The Nigerian Ports Authority (NPA) says oil thieves usually turn off the automatic identification system (AIS) of vessels to avoid detection.
The AIS is an automatic tracking system that uses transceivers on ships and is used by vessel traffic services.
Mohammed Bello-Koko, managing director, NPA, said it is common for persons conducting illegal activities on Nigerian waterways to turn off the AIS.
The NPA MD spoke on Tuesday at a press briefing at the state house in Abuja.
Speaking on the vessel recently arrested with stolen crude close to the Escravos channel, he said: “The intelligent persons bringing in vessels to steal crude, one of the things they do is, they shut down the automatic identification systems (AIS).
“This is what is needed in terms of transmission for you to even know when the vessel comes in and the location they to go to.
“They come in legally but then they go by the left-hand side to commit illegal activities after switching off their AIS. We are going ahead to deploy the vessel traffic service (VTS) and to also have information in terms of vessel movement.”
Speaking further, Bello-Koko expressed worry about the theft of buoys on shipping routes.
“Each of the buoys which serve as navigational route signs costs between N12 million and N20 million, whereas no fewer than 25 of these maritime safety equipment have been stolen from Nigerians waters this year alone,” he said.
“Apart from the cost of the buoys, it is even costly to install and deploy them on waters.’’
Bello-Koko explained that the absence of the buoys puts ships at risk of running aground.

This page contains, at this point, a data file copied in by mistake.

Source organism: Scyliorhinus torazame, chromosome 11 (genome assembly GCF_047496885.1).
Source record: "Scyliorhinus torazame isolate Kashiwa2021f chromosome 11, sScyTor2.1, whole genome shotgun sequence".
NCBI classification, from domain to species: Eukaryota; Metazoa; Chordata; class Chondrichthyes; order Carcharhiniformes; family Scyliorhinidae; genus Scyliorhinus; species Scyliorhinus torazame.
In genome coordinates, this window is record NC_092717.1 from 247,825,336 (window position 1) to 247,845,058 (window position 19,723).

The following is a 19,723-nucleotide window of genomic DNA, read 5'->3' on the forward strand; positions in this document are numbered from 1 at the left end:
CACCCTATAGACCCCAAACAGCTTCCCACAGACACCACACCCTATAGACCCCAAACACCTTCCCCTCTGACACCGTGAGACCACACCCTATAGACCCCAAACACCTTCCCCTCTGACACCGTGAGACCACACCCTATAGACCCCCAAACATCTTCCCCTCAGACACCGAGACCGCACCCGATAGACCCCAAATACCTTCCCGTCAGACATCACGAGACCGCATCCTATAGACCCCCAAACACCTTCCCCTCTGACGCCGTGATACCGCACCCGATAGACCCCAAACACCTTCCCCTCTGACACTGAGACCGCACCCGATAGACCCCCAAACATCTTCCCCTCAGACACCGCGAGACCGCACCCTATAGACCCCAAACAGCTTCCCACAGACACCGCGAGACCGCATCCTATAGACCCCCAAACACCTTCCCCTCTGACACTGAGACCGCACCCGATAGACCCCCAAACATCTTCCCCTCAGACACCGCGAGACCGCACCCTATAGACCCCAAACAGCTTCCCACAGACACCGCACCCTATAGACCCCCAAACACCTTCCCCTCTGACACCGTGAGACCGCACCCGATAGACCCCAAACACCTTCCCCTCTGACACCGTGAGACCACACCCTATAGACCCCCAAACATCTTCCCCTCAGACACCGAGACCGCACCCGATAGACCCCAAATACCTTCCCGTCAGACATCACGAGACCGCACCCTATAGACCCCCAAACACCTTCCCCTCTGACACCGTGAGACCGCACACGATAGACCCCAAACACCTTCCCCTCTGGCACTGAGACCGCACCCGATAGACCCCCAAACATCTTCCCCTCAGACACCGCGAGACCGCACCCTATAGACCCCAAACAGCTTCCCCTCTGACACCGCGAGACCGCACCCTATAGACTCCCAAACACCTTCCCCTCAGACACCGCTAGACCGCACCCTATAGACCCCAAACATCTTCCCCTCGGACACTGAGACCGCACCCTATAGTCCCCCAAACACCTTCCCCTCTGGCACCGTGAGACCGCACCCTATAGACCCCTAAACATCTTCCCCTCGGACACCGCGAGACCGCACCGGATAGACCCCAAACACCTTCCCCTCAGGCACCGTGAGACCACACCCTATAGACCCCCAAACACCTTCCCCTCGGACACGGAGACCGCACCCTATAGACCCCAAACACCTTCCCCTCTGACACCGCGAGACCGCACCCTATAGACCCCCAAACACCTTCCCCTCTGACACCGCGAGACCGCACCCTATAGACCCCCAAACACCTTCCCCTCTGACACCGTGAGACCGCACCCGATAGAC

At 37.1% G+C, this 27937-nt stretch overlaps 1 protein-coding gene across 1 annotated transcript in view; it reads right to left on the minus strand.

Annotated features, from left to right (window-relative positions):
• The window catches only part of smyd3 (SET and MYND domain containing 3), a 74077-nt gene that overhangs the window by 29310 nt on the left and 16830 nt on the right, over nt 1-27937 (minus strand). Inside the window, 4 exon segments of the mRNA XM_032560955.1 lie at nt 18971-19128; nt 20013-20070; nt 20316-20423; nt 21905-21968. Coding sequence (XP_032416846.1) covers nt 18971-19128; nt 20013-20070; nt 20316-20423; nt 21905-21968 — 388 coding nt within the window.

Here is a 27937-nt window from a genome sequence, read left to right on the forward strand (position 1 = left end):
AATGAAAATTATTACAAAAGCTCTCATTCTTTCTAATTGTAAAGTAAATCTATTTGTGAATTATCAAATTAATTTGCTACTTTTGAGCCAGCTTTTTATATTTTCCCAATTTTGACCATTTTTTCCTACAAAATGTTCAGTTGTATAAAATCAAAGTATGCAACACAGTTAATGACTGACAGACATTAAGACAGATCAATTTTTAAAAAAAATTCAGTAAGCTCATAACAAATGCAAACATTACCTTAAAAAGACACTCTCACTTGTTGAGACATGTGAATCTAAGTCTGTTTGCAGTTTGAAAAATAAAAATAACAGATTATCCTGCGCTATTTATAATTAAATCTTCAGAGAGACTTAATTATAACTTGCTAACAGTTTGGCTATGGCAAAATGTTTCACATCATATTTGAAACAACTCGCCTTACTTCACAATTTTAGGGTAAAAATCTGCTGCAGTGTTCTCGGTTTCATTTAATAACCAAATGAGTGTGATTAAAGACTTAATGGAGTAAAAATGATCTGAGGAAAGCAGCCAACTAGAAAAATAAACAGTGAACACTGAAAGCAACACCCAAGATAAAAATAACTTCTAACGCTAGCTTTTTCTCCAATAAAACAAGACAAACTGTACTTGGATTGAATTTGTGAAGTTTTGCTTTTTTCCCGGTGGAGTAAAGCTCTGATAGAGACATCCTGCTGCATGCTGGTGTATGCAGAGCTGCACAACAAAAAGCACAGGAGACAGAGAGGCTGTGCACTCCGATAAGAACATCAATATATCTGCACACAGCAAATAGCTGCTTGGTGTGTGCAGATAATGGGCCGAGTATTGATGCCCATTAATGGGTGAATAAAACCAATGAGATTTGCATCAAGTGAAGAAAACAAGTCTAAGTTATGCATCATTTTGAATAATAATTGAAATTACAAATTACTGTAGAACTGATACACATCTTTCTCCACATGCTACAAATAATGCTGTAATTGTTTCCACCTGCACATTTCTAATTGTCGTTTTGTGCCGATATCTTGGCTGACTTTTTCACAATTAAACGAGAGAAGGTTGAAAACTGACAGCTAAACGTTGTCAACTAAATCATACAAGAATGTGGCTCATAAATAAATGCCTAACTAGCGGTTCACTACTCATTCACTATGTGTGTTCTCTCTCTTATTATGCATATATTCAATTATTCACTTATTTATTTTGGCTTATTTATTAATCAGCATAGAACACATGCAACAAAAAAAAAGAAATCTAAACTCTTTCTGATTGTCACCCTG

He said as a result of the anxiety, many foreign ships’ captains choose to avoid certain areas of Nigerian waterways.
To checkmate the activities of the vandals, the NPA boss said the management had been interacting with the locals and their leaders in communities where the theft occurs.
Bello-Koko said the stolen buoys are often turned to scrap, with the perpetrators vandalising the sensors.
“And to also be fair to the communities, we have had some instances where the buoys were naturally taken away by nature, they went adrift, they ended up on the shores of some communities,” he said.
The NPA boss added that some communities have “called us a couple of times to tell us that there is a buoy that has gone adrift”.
“We believe probably the communities do not even know the individuals that are involved in these activities. So we are monitoring the buoys. And that is how we got to know how many are stolen any day it is stolen,” he said.
“Because the captains are also taking vessels in and out of the water channels, they will naturally know when they can’t find the beacons on the buoys meaning that something is missing, and they normally report it.”